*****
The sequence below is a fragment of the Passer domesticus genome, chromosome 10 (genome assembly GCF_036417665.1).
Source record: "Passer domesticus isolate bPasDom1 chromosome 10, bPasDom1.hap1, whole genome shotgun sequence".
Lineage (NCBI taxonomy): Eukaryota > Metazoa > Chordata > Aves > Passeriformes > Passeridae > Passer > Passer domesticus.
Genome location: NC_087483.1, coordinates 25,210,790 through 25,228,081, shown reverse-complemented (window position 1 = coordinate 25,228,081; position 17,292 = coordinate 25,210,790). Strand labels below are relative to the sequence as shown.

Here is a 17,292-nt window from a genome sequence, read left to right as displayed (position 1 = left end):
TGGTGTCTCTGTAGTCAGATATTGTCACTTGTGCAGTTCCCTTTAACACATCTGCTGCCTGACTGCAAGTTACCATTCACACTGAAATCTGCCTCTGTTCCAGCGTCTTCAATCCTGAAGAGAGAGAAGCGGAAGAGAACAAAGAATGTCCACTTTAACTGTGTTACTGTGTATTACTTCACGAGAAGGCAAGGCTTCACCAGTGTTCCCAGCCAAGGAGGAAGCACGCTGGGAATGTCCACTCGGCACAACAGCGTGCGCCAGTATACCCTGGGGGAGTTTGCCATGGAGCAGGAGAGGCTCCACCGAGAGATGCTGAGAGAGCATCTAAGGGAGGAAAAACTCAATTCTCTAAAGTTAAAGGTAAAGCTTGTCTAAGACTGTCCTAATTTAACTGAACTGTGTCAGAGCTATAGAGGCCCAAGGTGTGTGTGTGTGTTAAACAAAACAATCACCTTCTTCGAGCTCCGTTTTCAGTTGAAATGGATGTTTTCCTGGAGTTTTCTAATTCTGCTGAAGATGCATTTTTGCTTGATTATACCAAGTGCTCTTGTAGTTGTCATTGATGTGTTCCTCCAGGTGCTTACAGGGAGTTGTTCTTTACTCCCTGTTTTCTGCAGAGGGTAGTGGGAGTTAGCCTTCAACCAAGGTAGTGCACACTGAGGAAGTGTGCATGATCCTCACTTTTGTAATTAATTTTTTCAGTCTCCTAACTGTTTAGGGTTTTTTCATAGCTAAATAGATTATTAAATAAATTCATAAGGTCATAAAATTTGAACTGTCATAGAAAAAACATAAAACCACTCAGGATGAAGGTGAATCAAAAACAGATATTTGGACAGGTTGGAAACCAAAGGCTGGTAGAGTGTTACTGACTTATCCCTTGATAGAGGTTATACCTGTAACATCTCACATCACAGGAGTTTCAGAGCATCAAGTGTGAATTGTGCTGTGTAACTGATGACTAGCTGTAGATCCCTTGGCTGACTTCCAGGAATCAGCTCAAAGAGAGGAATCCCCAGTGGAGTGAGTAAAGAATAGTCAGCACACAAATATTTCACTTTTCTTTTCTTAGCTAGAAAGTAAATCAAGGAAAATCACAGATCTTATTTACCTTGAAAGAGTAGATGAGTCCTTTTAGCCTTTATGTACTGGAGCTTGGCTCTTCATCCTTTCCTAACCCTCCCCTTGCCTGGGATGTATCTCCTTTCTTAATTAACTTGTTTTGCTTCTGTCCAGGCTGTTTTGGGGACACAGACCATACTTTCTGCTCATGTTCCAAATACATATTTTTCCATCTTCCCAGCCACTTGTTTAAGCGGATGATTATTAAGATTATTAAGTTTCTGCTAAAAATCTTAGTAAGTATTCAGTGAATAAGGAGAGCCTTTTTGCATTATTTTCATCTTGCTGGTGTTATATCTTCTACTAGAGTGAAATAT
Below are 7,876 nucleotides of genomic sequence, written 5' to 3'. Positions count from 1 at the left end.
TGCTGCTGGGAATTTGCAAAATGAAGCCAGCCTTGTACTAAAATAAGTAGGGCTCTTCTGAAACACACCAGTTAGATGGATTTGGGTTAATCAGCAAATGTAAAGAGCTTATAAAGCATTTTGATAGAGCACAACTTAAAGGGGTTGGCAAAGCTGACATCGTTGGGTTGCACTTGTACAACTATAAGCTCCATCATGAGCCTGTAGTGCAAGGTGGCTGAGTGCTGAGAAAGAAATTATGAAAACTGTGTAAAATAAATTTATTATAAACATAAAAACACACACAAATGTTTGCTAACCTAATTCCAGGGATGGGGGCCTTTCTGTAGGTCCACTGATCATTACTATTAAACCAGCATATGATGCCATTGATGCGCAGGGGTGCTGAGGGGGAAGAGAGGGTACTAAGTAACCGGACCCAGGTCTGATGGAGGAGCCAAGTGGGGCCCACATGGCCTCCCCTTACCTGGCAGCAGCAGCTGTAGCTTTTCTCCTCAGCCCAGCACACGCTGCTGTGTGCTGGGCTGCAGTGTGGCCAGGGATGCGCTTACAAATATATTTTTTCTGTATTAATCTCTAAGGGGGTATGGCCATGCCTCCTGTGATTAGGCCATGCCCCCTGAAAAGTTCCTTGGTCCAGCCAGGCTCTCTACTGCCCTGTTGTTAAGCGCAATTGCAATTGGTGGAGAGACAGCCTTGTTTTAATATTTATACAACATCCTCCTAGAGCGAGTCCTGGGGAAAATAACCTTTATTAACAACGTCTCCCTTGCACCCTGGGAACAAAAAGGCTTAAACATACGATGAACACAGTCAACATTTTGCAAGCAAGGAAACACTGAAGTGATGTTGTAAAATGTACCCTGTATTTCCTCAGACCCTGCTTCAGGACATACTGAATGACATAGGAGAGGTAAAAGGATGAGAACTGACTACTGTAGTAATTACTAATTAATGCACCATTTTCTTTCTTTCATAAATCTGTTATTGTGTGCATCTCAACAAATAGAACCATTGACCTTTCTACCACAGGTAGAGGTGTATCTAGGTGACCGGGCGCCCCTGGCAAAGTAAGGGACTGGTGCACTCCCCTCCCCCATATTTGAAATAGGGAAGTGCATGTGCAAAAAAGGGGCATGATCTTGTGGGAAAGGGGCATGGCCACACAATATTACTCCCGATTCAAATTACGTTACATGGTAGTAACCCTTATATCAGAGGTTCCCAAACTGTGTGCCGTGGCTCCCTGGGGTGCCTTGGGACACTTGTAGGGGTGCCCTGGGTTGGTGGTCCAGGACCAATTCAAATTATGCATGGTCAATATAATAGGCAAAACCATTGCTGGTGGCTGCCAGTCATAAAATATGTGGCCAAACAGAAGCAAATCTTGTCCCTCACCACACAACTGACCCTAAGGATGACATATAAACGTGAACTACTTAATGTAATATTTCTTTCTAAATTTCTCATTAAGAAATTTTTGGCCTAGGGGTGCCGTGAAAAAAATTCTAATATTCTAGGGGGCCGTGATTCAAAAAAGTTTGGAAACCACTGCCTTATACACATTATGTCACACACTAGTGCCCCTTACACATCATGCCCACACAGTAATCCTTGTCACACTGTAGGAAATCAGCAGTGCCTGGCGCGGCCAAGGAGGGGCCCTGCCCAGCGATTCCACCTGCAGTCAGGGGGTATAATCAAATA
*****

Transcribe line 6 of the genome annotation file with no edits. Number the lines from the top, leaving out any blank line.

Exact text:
TGGTGTCTCTGTAGTCAGATATTGTCACTTGTGCAGTTCCCTTTAACACATCTGCTGCCTGACTGCAAGTTACCATTCACACTGAAATCTGCCTCTGTTCCAGCGTCTTCAATCCTGAAGAGAGAGAAGCGGAAGAGAACAAAGAATGTCCACTTTAACTGTGTTACTGTGTATTACTTCACGAGAAGGCAAGGCTTCACCAGTGTTCCCAGCCAAGGAGGAAGCACGCTGGGAATGTCCACTCGGCACAACAGCGTGCGCCAGTATACCCTGGGGGAGTTTGCCATGGAGCAGGAGAGGCTCCACCGAGAGATGCTGAGAGAGCATCTAAGGGAGGAAAAACTCAATTCTCTAAAGTTAAAGGTAAAGCTTGTCTAAGACTGTCCTAATTTAACTGAACTGTGTCAGAGCTATAGAGGCCCAAGGTGTGTGTGTGTGTTAAACAAAACAATCACCTTCTTCGAGCTCCGTTTTCAGTTGAAATGGATGTTTTCCTGGAGTTTTCTAATTCTGCTGAAGATGCATTTTTGCTTGATTATACCAAGTGCTCTTGTAGTTGTCATTGATGTGTTCCTCCAGGTGCTTACAGGGAGTTGTTCTTTACTCCCTGTTTTCTGCAGAGGGTAGTGGGAGTTAGCCTTCAACCAAGGTAGTGCACACTGAGGAAGTGTGCATGATCCTCACTTTTGTAATTAATTTTTTCAGTCTCCTAACTGTTTAGGGTTTTTTCATAGCTAAATAGATTATTAAATAAATTCATAAGGTCATAAAATTTGAACTGTCATAGAAAAAACATAAAACCACTCAGGATGAAGGTGAATCAAAAACAGATATTTGGACAGGTTGGAAACCAAAGGCTGGTAGAGTGTTACTGACTTATCCCTTGATAGAGGTTATACCTGTAACATCTCACATCACAGGAGTTTCAGAGCATCAAGTGTGAATTGTGCTGTGTAACTGATGACTAGCTGTAGATCCCTTGGCTGACTTCCAGGAATCAGCTCAAAGAGAGGAATCCCCAGTGGAGTGAGTAAAGAATAGTCAGCACACAAATATTTCACTTTTCTTTTCTTAGCTAGAAAGTAAATCAAGGAAAATCACAGATCTTATTTACCTTGAAAGAGTAGATGAGTCCTTTTAGCCTTTATGTACTGGAGCTTGGCTCTTCATCCTTTCCTAACCCTCCCCTTGCCTGGGATGTATCTCCTTTCTTAATTAACTTGTTTTGCTTCTGTCCAGGCTGTTTTGGGGACACAGACCATACTTTCTGCTCATGTTCCAAATACATATTTTTCCATCTTCCCAGCCACTTGTTTAAGCGGATGATTATTAAGATTATTAAGTTTCTGCTAAAAATCTTAGTAAGTATTCAGTGAATAAGGAGAGCCTTTTTGCATTATTTTCATCTTGCTGGTGTTATATCTTCTACTAGAGTGAAATAT